Abstract: Little is known about the extra costs faced by households with disabled members in low resource settings and the impact of these costs on living standards. In this paper we estimate the direct cost associated with disability for households in Cambodia. Using the Standard of Living approach, the direct cost associated with having a member with disabilities is estimated to be 19% of monthly household consumption expenditure. Accounting for the direct cost of disability doubles the poverty rate amongst households with disabled members from 18% to 37%, and increases the poverty gap from 3 to 8 per cent. A comparison of the direct cost associated with disability and income support received from government and family sources reveals that only 7 per cent of the costs of disability are met. Our findings suggest that, in the absence of increased coverage of public income support, households with disabled members will continue to experience a lower standard of living compared to households without disability in Cambodia.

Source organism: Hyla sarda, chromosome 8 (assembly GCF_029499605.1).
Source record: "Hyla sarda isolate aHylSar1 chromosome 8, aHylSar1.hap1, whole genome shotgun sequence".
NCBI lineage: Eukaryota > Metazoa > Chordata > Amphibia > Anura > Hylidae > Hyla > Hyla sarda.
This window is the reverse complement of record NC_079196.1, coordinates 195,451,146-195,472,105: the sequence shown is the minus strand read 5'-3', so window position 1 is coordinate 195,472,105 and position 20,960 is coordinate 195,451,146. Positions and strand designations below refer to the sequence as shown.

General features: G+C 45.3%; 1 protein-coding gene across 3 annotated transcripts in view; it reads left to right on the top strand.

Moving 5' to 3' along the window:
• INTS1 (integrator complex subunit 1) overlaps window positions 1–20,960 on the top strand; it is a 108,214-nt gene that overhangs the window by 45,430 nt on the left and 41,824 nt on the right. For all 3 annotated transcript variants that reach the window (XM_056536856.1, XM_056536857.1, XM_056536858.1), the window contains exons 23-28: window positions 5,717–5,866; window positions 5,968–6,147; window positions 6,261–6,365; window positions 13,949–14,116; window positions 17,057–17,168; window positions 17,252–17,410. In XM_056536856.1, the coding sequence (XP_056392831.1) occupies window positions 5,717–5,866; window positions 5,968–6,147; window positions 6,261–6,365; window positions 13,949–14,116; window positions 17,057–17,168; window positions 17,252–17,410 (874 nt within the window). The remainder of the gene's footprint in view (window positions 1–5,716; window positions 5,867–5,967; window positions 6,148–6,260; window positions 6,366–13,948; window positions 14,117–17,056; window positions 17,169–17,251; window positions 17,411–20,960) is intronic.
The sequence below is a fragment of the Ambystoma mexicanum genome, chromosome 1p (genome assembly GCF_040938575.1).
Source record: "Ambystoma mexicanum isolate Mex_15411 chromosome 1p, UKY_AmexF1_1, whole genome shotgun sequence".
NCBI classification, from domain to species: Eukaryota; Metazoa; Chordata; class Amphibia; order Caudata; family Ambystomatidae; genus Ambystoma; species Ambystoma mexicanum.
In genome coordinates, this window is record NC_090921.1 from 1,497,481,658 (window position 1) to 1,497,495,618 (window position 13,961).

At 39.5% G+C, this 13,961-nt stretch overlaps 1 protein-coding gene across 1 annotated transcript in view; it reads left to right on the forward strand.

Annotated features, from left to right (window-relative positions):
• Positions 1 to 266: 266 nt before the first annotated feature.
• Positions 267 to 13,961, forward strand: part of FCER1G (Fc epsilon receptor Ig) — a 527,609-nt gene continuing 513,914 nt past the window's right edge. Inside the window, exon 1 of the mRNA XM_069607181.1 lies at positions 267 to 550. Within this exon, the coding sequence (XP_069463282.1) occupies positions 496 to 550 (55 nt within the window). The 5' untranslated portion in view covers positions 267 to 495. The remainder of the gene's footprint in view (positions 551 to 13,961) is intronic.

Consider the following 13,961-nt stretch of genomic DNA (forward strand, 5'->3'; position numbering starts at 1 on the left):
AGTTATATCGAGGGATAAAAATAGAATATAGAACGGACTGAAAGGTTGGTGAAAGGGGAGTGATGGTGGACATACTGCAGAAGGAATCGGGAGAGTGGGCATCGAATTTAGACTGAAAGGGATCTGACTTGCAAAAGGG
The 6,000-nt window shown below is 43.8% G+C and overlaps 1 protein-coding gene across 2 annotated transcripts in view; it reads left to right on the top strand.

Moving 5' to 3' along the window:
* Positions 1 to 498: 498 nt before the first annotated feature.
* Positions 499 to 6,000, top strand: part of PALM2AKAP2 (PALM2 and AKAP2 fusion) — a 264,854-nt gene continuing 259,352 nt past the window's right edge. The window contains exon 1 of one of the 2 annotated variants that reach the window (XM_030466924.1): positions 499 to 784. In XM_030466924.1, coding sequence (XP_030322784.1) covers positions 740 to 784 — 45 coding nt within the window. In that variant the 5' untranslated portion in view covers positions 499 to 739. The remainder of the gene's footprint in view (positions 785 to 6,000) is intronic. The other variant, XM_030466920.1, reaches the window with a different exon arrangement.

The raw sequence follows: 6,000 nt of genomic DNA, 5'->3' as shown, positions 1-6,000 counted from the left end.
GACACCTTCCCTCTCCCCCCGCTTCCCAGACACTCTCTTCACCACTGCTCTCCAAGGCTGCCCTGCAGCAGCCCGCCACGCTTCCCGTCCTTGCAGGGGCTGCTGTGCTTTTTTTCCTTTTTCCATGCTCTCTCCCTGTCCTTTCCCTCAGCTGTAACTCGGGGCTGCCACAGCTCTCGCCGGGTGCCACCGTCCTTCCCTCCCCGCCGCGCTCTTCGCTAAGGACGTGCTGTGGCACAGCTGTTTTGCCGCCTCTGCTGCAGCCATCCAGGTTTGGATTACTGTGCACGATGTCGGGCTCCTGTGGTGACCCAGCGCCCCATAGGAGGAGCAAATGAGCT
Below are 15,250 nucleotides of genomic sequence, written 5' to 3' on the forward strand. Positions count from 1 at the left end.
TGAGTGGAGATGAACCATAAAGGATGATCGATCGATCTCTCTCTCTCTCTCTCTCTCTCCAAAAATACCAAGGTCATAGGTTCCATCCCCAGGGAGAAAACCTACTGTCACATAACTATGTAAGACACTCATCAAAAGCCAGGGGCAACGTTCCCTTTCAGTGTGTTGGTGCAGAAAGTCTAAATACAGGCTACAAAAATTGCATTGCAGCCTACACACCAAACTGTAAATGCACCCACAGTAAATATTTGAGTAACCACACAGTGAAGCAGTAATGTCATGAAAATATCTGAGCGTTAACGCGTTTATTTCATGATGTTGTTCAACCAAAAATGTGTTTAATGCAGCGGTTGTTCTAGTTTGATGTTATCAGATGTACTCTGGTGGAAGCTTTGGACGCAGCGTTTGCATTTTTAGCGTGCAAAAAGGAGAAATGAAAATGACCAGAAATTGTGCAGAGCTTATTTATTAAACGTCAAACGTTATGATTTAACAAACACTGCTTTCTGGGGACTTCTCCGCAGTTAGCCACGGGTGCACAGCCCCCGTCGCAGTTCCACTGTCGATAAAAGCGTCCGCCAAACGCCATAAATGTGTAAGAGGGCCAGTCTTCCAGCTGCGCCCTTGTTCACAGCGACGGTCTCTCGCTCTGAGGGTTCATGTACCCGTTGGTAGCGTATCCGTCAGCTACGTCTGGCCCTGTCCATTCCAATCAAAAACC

Keywords: disability, standard of living approach, cambodia
    JEL: I15 I32 O12
    Date: 2018–08
  11. By: Lahny, Moh Abduttawwab
    Abstract: This research looked for comparing the fatwa of the Egyptian Dar al - Ifta and the fatwa of the Indonesian Council of Ulema on network marketing, which has a purpose to know the comparison. Conceptual and comparative approaches of the standard judgment research with qualitative descriptive research. This research took place first, they gave equal definition and how to derive only a slight difference in the same questions. Adhere to the House of Fatwa, the decisions of the Islamic synods and also looks at the people of competence. And the Indonesian Council of Ulema on the result of the jurisprudence university curriculum and explanatory and restorative and fill the pretext. Secondly, in their inquiring questions, they have a special way to report on network marketing. The fatwa report of the Egyptian Fatwa House passed the fatwa through four basic stages in the mufti's mind: photography, conditioning, statement of judgment, and the stage of downloading and issuing the fatwa; Also, attention to: The decision of the Minister of Industry and Trade and the system of the Minister of Commerce.